The same questionnaire used for the preassessment will be administered for the postassessment. As compensation, participants with an overall compliance rate of 50% or more will receive KRW ₩30,000 (approximately US $23), participants with an overall compliance rate of 70% or more will receive KRW ₩50,000 (approximately US $38), and participants with an overall compliance rate of 90% or more will receive KRW ₩70,000 (equivalent to approximately US $53). Compensation will be based on 56 measurements collected over the 14 days.

Figure 1. Study procedure. EMA: ecological momentary assessment.


Active Assessment

EMA will be conducted via a smartphone app called Dear My Mind (currently under development; Figure 2). The EMA aims to capture real-time data on participants’ self-injury and suicidality, as well as mood appraisals. Participants will be prompted to complete the self-injury and suicidality questionnaire and the mood appraisal questionnaire 3 times a day for a duration of 14 days: at noon, in the evening, and at night (Table 1). Each morning, participants will be asked to answer a questionnaire regarding their sleep patterns from the previous night. This questionnaire will provide additional information about participants’ sleep conditions to complement the objective sleep measures collected. Furthermore, participants will be asked to complete a mood diary each night (the Mood Diary section below presents detailed information).

Figure 2. Dear My Mind app (under development).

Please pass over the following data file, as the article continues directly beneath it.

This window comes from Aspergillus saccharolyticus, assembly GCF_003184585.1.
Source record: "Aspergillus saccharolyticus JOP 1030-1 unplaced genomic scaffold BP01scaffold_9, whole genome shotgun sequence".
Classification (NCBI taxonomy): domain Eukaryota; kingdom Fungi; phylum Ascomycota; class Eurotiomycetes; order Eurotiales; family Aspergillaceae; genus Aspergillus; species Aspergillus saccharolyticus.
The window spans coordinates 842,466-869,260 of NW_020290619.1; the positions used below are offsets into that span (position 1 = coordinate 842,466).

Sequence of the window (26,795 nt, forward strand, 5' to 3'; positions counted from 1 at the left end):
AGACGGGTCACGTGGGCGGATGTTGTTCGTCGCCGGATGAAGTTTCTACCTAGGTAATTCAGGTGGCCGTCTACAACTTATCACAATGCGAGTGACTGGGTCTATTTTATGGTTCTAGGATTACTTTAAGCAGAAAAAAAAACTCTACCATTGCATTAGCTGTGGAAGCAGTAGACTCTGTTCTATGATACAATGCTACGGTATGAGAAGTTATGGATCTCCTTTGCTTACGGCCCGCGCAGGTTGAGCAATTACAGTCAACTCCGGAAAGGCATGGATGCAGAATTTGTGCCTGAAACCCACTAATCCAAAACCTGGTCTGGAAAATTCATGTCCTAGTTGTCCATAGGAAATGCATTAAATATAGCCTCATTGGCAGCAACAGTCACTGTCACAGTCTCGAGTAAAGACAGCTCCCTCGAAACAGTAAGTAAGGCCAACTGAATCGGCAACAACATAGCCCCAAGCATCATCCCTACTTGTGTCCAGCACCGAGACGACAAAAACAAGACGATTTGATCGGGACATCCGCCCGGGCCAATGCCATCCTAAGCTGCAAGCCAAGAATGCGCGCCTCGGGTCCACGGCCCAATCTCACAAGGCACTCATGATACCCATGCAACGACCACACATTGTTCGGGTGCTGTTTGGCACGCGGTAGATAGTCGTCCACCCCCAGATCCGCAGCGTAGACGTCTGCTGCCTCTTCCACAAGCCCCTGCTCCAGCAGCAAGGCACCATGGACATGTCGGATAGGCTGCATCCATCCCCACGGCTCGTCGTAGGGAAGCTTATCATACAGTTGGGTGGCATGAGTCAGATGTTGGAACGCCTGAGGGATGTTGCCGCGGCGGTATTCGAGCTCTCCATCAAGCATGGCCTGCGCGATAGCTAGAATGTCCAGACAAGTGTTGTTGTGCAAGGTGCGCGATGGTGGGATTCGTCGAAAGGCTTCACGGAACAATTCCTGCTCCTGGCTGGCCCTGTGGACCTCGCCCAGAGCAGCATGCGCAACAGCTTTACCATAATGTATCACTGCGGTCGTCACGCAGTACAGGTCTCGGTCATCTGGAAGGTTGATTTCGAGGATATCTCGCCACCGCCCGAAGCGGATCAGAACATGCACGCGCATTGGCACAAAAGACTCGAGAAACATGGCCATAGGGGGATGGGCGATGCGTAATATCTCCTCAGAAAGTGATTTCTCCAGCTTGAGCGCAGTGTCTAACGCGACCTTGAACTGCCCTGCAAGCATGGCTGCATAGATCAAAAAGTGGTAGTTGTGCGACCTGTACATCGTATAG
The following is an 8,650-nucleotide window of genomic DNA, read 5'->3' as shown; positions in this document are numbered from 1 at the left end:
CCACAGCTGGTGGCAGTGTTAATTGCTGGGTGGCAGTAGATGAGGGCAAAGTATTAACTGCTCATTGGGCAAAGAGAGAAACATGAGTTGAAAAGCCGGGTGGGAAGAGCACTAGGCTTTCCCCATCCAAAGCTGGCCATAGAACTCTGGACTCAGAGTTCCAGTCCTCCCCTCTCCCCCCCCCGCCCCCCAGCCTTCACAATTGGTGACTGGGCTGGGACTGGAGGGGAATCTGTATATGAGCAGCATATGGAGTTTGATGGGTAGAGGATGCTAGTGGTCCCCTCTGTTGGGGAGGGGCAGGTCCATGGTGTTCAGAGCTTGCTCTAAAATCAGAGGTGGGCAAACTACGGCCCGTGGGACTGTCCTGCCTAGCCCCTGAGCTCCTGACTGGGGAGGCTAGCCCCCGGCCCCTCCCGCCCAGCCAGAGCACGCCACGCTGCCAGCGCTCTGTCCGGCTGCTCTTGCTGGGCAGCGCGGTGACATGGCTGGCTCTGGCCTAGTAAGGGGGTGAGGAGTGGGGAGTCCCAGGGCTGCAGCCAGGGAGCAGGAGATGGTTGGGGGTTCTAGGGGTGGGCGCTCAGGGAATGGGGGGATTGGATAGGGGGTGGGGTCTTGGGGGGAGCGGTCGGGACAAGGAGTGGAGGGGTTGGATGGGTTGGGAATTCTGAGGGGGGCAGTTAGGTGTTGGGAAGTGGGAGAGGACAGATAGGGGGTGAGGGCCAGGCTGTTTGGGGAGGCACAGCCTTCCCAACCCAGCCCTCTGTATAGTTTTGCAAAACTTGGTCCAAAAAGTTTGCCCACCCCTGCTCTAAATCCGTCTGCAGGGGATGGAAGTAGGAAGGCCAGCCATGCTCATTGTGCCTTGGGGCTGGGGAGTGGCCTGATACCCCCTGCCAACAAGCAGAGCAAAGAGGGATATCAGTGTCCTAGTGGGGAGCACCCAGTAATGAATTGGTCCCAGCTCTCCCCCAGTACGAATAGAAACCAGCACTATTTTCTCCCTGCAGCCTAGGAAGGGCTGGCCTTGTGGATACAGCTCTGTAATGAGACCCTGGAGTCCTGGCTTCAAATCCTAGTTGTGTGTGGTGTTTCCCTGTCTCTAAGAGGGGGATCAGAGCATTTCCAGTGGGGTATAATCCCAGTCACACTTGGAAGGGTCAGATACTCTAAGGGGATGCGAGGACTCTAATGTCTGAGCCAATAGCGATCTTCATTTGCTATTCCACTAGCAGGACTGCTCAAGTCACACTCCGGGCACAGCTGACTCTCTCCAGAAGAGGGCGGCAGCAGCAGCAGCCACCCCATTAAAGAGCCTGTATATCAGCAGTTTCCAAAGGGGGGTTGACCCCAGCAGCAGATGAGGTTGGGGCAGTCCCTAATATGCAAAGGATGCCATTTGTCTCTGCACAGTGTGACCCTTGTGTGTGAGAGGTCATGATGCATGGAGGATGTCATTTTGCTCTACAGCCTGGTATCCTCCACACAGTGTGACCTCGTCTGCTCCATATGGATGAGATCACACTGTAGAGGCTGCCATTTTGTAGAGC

Table 1. Ecological momentary assessment schedule.

Sleep condition checkMood condition checkSelf-injury and suicidality checkMood diary
9 AM to 10 AM

Noon to 1 PM

6 PM to 7 PM

9 PM to midnight
Self-Injury and Suicidality Questionnaire

The visual analog scale (VAS) is a rating of the participant’s perceived level of “self-injurious & suicidal thoughts and urges.” It is constructed on a horizontal line with “not at all” at one end and “very much” at the other (on a 7-point Likert scale). It can quantify a participant’s self-injurious and suicidal thoughts and urges and is useful for capturing changes within individuals rather than differences between individuals. In addition, if the participant has attempted self-injury since the last response, a text box prompts the participant to indicate the method of the attempt. There are also additional questions about antecedent events, antecedent emotions that occurred within the 24 hours prior to the self-injury, and experiences immediately following the self-injury. If the participant indicates that they have attempted suicide since their last response, they will be classified as high risk and the monitoring researcher will contact them immediately to refer them to a local mental health clinic or counseling center for immediate help.